The Think Tank’s proposed plan is just one of many viable alternatives to the current EVOS Trust model. The New Vision for EVOS proposal outlines how the remaining monies could be used more efficiently if they are transferred to the Alaska Community Foundation (ACF), an organization better equipped to manage and distribute these resources than the current administration. This new method of disbursement would also reduce administrative costs from nearly half of every dollar to just 7 cents . That means significantly more funding available to direct to communities and research. That also means benefits in perpetuity when managed correctly as opposed to the current spend down plan.
The New Vision for EVOS proposal supports the following key concepts:
- Establish permanent endowments for four critical entities providing scientific research, cultural preservation, and human services within the spill impacted region, specifically: the Alaska SeaLife Center in Seward, the Prince William Sound Science Center in Cordova, the Alutiiq Museum, and the Chugach Heritage Foundation.
- With the remaining funds, establish a competitive and transparent grant program for all oil-spill impacted communities, with grant decisions recommended by a panel of regional leaders. Also establish an Ocean Research fund to support local and regional research studies long-term.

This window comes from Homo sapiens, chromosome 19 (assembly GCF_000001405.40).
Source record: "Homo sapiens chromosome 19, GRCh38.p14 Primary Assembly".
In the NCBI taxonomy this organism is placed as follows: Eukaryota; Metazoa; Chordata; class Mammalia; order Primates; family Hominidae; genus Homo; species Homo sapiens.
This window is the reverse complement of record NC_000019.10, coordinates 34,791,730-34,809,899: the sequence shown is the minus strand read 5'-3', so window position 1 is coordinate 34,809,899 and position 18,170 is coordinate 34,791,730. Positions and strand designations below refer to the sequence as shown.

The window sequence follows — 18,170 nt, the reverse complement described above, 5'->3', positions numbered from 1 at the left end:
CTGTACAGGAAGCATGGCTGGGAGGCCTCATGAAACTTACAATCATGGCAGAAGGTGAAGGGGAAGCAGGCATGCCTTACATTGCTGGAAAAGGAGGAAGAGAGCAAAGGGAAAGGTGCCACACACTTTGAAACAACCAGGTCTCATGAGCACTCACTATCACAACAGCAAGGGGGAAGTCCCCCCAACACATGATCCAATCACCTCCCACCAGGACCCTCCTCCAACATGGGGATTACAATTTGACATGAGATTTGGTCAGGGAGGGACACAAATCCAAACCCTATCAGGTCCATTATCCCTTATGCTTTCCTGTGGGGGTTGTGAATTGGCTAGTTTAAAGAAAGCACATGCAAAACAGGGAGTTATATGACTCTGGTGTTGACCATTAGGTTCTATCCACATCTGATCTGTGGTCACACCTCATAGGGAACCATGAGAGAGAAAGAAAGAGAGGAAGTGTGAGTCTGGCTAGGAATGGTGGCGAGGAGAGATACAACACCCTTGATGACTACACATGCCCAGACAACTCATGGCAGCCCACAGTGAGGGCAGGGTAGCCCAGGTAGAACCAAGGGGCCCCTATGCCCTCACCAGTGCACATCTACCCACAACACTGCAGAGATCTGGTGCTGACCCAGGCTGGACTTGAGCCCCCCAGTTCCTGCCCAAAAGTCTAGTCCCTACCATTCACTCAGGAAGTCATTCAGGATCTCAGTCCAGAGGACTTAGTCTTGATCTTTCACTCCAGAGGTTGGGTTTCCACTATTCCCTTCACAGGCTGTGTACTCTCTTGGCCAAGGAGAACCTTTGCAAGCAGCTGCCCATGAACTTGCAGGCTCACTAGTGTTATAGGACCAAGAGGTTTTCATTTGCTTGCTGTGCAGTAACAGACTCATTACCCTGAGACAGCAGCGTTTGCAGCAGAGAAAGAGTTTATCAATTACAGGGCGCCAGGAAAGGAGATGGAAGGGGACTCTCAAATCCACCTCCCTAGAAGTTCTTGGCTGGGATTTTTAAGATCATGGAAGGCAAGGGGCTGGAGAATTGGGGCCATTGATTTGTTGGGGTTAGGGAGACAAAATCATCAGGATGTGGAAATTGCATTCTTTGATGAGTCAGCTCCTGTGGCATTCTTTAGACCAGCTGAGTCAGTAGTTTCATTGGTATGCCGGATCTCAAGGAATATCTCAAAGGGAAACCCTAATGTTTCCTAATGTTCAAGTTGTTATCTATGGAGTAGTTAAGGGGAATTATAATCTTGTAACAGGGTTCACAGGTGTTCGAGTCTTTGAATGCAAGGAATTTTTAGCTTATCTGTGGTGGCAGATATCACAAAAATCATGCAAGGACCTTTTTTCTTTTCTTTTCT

The four resolutions proposed by the EVOS Trustee Council are out for a 60-day public comment period. If approved, these resolutions would advance the EVOS Trustee Council’s agenda to spend down the funds by eliminating the annual Trustee Council public meeting and funding process, another by allowing the Trustee Council to approve multi-year projects, a third to combine the habitat and research sub-accounts and a fourth to amend the 1994 Restoration Plan to incorporation an ecosystem approach to the oil spill boundary, which would allow projects to be funded outside of the spill boundary.
You can read more about the resolutions and voice your concerns here.
The 1989 Exxon Valdez Oil Spill (EVOS) discharged approximately 11 million gallons of crude oil into Prince William Sound. The oil spill affected the land, water, and wildlife and had a devastating effect on the people of the Chugach region who rely on and value those natural resources for economic, aesthetic and subsistence use.
In the wake of the spill, a portion of Exxon’s punitive damages included a $900 million settlement paid to the state and federal government. The EVOS Trustee Council, comprised of three state and three federal representatives, was formed in 1991 to oversee the settlement for the purposes of restoring the spill area’s injured ecosystem, including the human services that were impacted by the spill.
Prior to making expenditure decisions, the Trustee Council must consider input from the Public Advisory Committee, and the Federal trustees must obtain consent from the Environmental Protection Agency and the U.S. Department of Justice.
Despite the Council’s clear mandate to restore spill-affected areas (which has not been accomplished), the Trustee Council has embarked on plans to “spend down” the entire remainder of the funds and dissolve the Trustee Council.